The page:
WASHINGTON Dec 13 State securities regulators
made a last-ditch plea late Thursday to the U.S. Securities and
Exchange Commission, urging the agency not to erode their power
to police certain smaller public stock offerings.
A Dec. 12 letter to SEC Chair Mary Jo White from the North
America Securities Administrators Association comes as the SEC
prepares to propose new rules as early as next week that are
designed to help start-up companies raise larger sums of capital
without big regulatory costs.
State regulators fear the proposal will also ease
requirements that companies register these offerings with the
states, which they say could hurt their ability to detect fraud
and protect mom-and-pop investors.
"We urge you, in the strongest terms, to resist calls to
pre-empt the states," NASAA President Andrea Seidt said in the
"State-level review will help the commission root out fraud
and abuse in this new marketplace and will give investors
confidence that securities sold in these offerings are subject
to an adequate level of scrutiny," she added.
The SEC's pending proposal stems from a requirement in the
2012 Jumpstart Our Business Startups (JOBS) Act that relaxes
federal securities laws to help small businesses raise money.
The JOBS Act requires the SEC to amend outdated rules known
as "Regulation A."
Regulation A allows companies to raise up to $5 million
through public deals without registering the securities with the
SEC. However, they generally still have to register the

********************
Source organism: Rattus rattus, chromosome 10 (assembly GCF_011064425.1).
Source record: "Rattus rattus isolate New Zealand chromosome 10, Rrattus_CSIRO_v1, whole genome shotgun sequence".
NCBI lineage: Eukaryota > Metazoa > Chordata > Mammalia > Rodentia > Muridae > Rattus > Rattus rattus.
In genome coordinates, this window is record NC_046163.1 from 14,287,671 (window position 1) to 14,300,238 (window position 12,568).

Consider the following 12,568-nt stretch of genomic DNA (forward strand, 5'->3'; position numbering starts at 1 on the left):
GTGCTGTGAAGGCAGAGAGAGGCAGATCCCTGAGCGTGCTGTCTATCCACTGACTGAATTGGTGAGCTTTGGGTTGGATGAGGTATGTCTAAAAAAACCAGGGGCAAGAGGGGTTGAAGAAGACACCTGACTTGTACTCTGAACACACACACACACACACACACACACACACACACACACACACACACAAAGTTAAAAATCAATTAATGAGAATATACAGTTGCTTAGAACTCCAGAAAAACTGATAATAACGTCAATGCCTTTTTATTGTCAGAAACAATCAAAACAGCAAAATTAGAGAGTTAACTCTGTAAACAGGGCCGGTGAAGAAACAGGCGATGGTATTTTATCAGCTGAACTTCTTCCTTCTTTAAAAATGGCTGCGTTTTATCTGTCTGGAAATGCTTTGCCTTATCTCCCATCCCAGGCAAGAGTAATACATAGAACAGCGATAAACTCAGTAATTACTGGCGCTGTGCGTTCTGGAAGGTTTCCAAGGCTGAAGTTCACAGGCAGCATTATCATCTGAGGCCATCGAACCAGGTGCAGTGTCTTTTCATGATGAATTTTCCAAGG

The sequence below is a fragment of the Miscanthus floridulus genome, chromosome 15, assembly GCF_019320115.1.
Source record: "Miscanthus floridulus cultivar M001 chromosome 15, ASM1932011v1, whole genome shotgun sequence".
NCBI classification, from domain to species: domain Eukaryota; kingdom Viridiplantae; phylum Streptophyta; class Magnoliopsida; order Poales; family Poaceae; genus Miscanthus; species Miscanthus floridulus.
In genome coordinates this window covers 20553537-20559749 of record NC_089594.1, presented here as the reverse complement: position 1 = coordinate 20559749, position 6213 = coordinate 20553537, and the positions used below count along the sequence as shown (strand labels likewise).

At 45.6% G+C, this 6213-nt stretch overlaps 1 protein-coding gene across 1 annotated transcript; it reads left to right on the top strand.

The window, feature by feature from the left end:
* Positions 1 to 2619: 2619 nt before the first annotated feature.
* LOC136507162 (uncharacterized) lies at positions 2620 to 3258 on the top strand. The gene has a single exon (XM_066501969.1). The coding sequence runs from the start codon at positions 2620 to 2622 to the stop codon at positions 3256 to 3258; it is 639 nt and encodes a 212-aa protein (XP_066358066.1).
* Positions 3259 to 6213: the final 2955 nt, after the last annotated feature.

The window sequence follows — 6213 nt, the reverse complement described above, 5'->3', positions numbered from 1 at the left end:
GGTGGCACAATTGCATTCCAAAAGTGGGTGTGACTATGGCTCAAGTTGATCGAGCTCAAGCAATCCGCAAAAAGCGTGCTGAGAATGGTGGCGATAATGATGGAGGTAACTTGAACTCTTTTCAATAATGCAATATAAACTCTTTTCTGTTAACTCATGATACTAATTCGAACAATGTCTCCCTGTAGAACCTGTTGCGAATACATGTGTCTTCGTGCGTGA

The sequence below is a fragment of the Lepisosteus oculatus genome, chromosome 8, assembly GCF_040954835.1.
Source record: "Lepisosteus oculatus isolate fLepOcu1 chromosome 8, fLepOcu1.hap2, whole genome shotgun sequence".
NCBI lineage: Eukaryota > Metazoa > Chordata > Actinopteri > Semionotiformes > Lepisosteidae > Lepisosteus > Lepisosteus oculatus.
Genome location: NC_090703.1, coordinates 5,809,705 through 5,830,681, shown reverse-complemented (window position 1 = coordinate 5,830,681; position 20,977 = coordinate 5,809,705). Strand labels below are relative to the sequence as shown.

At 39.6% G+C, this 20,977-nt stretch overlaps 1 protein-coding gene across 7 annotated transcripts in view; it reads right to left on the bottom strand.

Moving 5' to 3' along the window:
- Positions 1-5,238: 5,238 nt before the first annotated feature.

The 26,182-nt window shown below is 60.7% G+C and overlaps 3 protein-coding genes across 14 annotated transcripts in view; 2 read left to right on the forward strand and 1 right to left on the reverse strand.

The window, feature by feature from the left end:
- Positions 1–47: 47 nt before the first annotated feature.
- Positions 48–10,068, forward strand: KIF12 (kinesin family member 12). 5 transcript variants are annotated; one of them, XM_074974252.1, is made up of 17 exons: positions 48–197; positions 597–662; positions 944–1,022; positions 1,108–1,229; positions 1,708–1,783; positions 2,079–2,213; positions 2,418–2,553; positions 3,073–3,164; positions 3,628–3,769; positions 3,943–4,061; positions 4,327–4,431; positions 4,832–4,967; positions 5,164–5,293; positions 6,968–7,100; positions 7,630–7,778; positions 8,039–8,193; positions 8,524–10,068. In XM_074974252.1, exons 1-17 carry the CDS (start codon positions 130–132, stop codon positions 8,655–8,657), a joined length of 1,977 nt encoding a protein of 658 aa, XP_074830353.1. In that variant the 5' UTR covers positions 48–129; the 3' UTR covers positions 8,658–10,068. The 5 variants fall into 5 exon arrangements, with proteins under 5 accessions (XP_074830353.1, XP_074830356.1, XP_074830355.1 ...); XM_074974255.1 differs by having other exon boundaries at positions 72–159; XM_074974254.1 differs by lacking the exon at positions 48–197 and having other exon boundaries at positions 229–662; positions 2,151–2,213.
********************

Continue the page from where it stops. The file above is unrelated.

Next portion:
securities in every state where they are sold.
Critics say this can create roadblocks and extra cost
burdens for companies because every state enforces its own "blue
sky" securities laws.
In addition, some states have tougher requirements and
conduct "merit" reviews of stock offerings, a tool that gives
those states the ability to block deals from being sold.
These regulatory burdens, as well as the low fundraising cap
of $5 million, have likely contributed to the decreasing use of
Reg A by companies and led many legal experts to agree it is
time for the SEC to bring its rules up-to-date.
In 2011, there were only 19 Reg A deals compared with 116 in
1997, according to a July 2012 report from the Government
The JOBS Act requires the SEC to raise the threshold on how
much can be raised to $50 million to encourage more deals.
And to remedy concerns about regulatory burdens, the JOBS
Act allows the SEC to pre-empt state oversight of such deals if
they are offered on a stock exchange or if the deals are only
sold to sophisticated, "qualified" purchasers.
The law gives the SEC the flexibility to define who counts
as a qualified buyer.
Some members of Congress want the SEC to craft the rules in
a way that would protect more deals from the multitude of state
laws. State regulators, on the other hand, do not want to lose
their authority over the offerings.
In late October, NASAA came up with a compromise plan that
would streamline securities registration requirements so firms
would need to file paperwork only once for multiple states.
The idea is to let states keep oversight but encourage more
Reg A deals by cutting the costs involved with registering an
offering multiple times.
NASAA's Seidt pressed the SEC in the Dec. 12 letter to
incorporate this plan into the upcoming proposed rules.
"We urge you to consider the work we are doing to create a
state-level review process that is efficient and practical," she